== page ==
• U.S.

Medicine: Birth Control Raid

3 minute read

A patrol wagon growled up West 18th Street, Manhattan, last week and stopped back of St. Francis Xavier’s parochial school. Pupils crowded to the windows and watched patrolmen enter the semi-basement of No. 46, a brownstone house. Soon appeared a dozen agitated women. Some carried infants. Then six more women with strained, angry faces walked out of the door. Policemen with wastepaper baskets full of surgical instruments, rubber devices and index cards in their arms, herded the six women into the patrol wagon. The wagon smelled horribly. The women sat down on its benches.Policemen posted themselves on guard. The wagons growled away, angrily jeered by the women on the sidewalk. Thus was the Birth Control ClinicalResearch Bureau (TIME, March 18) raided last week. A policewoman, one Josephine McNamara, mother of two grown children, had reported that the clinic was giving out demoralizing information and advice.

She had secured her evidence by pretending, under a false name, to be the mother of three small children, the wife of a drunkard, a woman whose health was endangered by too frequent childbearing. Clinic doctors had examined her and decided her state needed the protection of contraceptives. The doctors were Hannah M. Stone and Elizabeth Pissoort. It was they who were arrested last week, together with their three nurses.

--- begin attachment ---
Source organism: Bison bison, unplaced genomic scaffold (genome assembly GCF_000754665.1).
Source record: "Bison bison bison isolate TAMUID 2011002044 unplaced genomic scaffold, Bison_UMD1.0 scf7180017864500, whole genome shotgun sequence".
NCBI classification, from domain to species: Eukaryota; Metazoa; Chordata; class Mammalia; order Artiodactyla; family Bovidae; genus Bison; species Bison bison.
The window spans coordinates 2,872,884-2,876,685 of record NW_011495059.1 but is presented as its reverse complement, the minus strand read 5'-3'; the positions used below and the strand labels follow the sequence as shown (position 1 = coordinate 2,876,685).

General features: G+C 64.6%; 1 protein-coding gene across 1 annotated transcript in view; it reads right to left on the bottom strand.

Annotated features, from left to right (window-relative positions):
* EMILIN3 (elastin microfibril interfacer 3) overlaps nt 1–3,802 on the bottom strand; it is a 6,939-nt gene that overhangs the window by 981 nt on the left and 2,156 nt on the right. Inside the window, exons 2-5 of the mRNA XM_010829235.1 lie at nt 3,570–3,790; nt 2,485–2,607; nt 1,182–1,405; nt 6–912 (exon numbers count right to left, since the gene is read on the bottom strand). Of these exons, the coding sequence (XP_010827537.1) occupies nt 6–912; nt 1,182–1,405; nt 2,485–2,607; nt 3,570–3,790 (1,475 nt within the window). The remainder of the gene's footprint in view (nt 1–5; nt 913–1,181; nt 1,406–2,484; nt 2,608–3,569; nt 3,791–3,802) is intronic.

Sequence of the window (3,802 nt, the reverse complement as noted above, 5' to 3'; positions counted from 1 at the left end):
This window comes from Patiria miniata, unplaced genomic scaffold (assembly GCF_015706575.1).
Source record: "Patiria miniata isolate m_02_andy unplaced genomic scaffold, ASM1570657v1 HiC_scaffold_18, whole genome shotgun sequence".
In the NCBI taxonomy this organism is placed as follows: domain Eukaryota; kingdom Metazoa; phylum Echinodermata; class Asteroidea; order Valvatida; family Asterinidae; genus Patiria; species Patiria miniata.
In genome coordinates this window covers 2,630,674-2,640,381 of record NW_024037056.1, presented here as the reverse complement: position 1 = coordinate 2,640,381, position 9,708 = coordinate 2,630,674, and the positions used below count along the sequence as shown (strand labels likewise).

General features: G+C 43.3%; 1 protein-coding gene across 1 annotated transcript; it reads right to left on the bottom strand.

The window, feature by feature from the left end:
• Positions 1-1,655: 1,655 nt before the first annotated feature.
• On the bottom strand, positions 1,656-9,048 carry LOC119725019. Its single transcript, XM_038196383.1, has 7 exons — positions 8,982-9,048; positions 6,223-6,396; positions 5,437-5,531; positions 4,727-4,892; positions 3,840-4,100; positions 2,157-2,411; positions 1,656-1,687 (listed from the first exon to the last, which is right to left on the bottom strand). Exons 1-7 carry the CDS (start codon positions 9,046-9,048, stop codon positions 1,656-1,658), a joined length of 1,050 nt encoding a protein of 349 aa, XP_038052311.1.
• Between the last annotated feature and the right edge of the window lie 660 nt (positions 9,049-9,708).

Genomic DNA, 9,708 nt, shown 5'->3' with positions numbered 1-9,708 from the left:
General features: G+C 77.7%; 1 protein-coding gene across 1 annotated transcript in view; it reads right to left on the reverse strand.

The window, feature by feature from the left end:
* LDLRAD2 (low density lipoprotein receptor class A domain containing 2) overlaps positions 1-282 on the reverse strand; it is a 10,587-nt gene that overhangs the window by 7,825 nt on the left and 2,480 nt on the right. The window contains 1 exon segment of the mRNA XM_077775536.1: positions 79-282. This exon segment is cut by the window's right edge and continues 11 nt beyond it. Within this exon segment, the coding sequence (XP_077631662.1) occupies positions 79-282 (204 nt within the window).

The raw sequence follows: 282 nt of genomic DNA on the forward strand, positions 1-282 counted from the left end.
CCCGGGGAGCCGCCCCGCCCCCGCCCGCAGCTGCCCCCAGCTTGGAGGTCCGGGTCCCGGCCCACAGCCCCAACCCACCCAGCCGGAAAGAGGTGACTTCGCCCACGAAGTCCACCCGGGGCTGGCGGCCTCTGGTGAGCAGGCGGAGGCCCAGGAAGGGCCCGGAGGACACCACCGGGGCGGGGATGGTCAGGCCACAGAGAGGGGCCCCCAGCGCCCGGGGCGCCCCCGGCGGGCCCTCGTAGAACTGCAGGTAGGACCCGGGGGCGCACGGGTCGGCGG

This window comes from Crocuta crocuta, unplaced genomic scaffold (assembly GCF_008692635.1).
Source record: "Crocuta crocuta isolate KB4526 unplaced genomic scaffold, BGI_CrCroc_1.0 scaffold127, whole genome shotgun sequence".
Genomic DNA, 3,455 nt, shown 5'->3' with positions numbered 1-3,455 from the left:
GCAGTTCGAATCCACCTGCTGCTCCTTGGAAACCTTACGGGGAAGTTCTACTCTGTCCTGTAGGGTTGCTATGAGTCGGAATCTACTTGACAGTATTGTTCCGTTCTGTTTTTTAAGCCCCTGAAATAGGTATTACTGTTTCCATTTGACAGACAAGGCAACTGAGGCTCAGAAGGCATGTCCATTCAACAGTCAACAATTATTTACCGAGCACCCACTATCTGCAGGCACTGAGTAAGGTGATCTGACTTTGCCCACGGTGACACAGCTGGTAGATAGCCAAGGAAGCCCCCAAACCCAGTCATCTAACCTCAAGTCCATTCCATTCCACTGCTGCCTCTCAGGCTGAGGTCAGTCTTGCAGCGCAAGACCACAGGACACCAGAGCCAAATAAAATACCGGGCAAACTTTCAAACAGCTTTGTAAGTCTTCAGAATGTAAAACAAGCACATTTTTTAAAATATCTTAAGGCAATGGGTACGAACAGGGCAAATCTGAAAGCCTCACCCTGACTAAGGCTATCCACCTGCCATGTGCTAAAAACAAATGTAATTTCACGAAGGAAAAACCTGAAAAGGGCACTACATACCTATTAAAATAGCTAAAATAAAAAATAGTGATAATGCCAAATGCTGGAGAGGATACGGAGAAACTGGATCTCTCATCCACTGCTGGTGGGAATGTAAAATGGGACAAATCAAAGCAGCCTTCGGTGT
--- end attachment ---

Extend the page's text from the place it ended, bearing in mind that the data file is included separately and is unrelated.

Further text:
The sixth woman in the patrol was Mrs. Margaret Sanger Slee. The incident was the first time since 1921 that she had been “given a ride” by the police. At that time Rt. Rev. Patrick Joseph Hayes had had her arrested for giving a birth control lecture in Manhattan. He was then Roman Catholic archbishop of New York. Now he is, besides, a cardinal, and more opposed than ever to contraception. During the past year he has preached with renewed vigor against the birth control movement. It was not at his eminent in stance that Mrs. Sanger went to court last week. She was not even arrested. She rode along to encourage the practicing protagonists in the idea which she believes a social imperative. Dr. Hannah M. Stone, 34, was the “martyr” this time. At the jail and police court, John Hogan, prosecutor, made some fuss over granting the five women prisoners bail. Magistrate Abraham Rosenbluth finally let them free for $300 each. Later in the week they appeared before his bench for trial. His chair was empty for an hour and one-half while the accused waited with two dozen notable doctors, clergymen and sociologists, who had attended to give help. Finally the judge bustled in, wearing a sack coat and a blank expression. Dr. Stone trembled, a silver pin glinting on her white waist. Policewoman McNamara testified. She described her physical condition, her sexual history, her lies and experiences at the birth control clinic. She blushed. The judge adjourned the case. And so nothing was decided, last week. Hearst Editor Arthur Brisbane, oldtime sentimentalist about Motherhood, made this comment to his prolific mass-public : “There was only one birth control clinic in New York. The police found it and closed it. On the other hand, police authorities say there are 32,000 speakeasies in New York. . . . Drunkenness is responsible for many undesirable births. The speakeasies are not raided.” Editor Brisbane exaggerated. There are nine other accredited sources for contraceptive knowledge and appliances in New York City. In the U. S. there are 29 such clinics.

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